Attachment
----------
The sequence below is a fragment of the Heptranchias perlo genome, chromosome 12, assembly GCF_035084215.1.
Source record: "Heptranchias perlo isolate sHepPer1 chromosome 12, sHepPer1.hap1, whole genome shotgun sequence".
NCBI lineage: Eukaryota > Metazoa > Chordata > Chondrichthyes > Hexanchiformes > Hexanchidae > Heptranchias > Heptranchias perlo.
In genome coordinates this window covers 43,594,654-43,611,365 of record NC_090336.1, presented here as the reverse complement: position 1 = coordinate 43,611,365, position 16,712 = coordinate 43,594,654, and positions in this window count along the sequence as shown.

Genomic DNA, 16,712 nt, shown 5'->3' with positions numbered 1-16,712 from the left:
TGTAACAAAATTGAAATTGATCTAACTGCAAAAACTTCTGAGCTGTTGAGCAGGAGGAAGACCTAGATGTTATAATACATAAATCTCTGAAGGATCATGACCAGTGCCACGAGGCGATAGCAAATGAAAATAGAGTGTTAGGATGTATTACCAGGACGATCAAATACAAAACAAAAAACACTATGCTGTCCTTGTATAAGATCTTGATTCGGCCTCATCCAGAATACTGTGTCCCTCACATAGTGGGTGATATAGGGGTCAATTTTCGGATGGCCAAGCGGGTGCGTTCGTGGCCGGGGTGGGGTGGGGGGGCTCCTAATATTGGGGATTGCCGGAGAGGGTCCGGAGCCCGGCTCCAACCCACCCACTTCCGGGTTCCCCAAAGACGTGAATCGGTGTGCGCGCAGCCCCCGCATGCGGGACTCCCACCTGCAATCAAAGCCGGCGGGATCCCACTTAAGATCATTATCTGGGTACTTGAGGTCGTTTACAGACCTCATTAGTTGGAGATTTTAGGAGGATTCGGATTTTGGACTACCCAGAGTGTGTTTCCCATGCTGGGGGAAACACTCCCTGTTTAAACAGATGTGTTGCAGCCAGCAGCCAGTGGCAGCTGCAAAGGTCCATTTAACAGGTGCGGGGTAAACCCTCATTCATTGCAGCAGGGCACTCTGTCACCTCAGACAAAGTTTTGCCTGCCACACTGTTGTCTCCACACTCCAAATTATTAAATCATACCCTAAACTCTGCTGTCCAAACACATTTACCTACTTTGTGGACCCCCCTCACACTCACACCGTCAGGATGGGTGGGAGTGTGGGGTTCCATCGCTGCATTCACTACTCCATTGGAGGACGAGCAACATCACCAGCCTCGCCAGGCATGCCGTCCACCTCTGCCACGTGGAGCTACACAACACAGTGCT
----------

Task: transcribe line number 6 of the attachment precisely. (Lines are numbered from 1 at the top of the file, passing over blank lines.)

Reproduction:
TGTAACAAAATTGAAATTGATCTAACTGCAAAAACTTCTGAGCTGTTGAGCAGGAGGAAGACCTAGATGTTATAATACATAAATCTCTGAAGGATCATGACCAGTGCCACGAGGCGATAGCAAATGAAAATAGAGTGTTAGGATGTATTACCAGGACGATCAAATACAAAACAAAAAACACTATGCTGTCCTTGTATAAGATCTTGATTCGGCCTCATCCAGAATACTGTGTCCCTCACATAGTGGGTGATATAGGGGTCAATTTTCGGATGGCCAAGCGGGTGCGTTCGTGGCCGGGGTGGGGTGGGGGGGCTCCTAATATTGGGGATTGCCGGAGAGGGTCCGGAGCCCGGCTCCAACCCACCCACTTCCGGGTTCCCCAAAGACGTGAATCGGTGTGCGCGCAGCCCCCGCATGCGGGACTCCCACCTGCAATCAAAGCCGGCGGGATCCCACTTAAGATCATTATCTGGGTACTTGAGGTCGTTTACAGACCTCATTAGTTGGAGATTTTAGGAGGATTCGGATTTTGGACTACCCAGAGTGTGTTTCCCATGCTGGGGGAAACACTCCCTGTTTAAACAGATGTGTTGCAGCCAGCAGCCAGTGGCAGCTGCAAAGGTCCATTTAACAGGTGCGGGGTAAACCCTCATTCATTGCAGCAGGGCACTCTGTCACCTCAGACAAAGTTTTGCCTGCCACACTGTTGTCTCCACACTCCAAATTATTAAATCATACCCTAAACTCTGCTGTCCAAACACATTTACCTACTTTGTGGACCCCCCTCACACTCACACCGTCAGGATGGGTGGGAGTGTGGGGTTCCATCGCTGCATTCACTACTCCATTGGAGGACGAGCAACATCACCAGCCTCGCCAGGCATGCCGTCCACCTCTGCCACGTGGAGCTACACAACACAGTGCT